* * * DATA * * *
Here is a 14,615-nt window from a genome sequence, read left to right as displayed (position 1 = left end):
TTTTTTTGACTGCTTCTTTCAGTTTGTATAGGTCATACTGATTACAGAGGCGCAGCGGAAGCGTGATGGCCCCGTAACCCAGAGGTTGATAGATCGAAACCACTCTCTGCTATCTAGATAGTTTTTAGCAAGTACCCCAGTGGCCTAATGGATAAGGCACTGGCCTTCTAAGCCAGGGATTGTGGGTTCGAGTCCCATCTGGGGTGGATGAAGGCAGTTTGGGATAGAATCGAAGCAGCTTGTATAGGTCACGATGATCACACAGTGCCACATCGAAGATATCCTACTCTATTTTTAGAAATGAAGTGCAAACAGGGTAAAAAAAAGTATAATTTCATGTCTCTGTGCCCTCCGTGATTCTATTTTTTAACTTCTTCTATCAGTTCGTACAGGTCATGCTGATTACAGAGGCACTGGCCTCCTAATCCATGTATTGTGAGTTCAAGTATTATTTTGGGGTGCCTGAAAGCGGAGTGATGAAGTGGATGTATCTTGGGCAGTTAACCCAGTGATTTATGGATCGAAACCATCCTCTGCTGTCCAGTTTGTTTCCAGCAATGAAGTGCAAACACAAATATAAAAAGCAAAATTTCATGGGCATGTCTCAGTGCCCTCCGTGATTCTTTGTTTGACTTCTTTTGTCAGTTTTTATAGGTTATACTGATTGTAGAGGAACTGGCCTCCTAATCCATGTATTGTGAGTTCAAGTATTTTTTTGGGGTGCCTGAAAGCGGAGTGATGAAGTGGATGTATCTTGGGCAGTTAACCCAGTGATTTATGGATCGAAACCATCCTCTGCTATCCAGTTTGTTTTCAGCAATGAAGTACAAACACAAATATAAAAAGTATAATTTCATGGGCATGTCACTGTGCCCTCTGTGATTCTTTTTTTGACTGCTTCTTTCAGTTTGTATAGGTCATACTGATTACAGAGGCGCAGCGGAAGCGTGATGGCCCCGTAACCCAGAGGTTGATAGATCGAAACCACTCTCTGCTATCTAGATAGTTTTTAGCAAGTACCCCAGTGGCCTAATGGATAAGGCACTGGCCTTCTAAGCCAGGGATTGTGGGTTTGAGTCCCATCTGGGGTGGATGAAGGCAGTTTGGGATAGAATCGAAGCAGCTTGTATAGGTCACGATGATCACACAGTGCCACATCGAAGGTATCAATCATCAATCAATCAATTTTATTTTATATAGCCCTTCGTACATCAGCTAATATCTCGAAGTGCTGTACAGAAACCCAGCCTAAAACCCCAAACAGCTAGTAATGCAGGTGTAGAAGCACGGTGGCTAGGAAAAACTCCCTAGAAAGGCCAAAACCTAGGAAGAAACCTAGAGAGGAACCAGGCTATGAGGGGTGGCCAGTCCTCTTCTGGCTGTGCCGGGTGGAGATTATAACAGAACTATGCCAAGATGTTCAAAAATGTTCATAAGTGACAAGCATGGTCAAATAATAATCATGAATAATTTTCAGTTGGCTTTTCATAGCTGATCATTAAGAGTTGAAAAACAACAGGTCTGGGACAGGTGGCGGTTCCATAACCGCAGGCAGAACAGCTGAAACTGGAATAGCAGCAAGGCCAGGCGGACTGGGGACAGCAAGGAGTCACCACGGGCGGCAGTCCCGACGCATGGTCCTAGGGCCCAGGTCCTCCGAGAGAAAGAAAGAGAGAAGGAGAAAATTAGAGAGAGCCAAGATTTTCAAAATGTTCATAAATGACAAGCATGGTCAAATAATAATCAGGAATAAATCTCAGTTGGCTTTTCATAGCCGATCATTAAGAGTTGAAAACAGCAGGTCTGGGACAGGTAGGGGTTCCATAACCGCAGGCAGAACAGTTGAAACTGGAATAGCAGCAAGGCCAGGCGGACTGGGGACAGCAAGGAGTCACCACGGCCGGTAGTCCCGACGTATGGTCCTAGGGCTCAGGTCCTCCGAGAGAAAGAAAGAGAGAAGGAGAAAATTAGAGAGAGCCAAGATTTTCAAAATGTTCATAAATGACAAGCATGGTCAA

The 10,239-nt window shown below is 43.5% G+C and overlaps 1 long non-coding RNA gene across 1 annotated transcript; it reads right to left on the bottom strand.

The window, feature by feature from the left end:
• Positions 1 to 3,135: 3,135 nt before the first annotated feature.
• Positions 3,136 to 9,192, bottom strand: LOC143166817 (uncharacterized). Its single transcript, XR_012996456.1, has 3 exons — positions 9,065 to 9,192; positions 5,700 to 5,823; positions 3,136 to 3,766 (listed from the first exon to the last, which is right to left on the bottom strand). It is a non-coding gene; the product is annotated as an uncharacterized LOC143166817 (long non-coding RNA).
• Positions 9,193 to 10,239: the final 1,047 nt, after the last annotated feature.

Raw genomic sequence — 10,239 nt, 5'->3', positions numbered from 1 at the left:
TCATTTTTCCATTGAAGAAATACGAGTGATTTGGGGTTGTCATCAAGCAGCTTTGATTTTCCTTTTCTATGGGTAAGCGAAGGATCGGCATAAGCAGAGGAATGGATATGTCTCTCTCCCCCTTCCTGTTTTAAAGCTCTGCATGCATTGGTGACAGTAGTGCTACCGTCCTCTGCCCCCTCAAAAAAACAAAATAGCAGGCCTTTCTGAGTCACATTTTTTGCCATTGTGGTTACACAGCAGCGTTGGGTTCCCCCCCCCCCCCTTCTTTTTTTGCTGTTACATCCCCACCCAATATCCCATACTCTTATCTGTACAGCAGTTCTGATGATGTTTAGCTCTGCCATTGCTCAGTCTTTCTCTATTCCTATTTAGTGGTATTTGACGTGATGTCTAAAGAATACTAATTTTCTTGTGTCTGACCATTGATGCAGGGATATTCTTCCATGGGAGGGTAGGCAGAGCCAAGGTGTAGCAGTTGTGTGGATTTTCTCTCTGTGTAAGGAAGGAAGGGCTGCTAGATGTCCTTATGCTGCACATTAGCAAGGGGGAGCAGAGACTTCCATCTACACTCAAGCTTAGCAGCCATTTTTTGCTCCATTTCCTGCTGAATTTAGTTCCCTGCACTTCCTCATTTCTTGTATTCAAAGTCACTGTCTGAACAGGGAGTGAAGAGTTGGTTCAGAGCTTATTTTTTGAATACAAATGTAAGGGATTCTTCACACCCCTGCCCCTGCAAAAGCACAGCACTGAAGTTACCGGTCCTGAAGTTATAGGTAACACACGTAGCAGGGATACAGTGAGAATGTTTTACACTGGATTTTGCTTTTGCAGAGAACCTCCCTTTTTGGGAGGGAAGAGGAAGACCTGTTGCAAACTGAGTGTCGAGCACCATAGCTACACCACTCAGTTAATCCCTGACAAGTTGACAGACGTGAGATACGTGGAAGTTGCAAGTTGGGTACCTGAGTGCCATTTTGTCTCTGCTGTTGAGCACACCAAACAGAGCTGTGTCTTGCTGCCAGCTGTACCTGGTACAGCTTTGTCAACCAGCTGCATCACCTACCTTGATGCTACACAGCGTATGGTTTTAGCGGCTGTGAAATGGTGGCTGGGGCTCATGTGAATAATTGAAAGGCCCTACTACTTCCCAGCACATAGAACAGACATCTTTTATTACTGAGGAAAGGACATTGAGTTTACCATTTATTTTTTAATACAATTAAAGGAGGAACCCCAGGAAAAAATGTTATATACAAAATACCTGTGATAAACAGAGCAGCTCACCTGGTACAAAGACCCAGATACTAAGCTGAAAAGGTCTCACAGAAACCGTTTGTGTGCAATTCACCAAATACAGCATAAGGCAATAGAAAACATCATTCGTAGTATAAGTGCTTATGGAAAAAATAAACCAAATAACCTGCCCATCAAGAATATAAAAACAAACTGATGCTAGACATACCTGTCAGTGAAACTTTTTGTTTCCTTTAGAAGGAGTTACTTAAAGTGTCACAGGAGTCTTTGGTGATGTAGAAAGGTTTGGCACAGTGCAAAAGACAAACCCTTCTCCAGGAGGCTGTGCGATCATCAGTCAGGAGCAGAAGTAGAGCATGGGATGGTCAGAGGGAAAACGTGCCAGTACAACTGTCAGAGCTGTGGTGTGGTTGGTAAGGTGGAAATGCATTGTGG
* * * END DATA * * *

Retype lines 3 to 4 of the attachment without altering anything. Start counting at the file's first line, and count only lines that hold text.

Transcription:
The 10,239-nt window shown below is 43.5% G+C and overlaps 1 long non-coding RNA gene across 1 annotated transcript; it reads right to left on the bottom strand.

The window, feature by feature from the left end: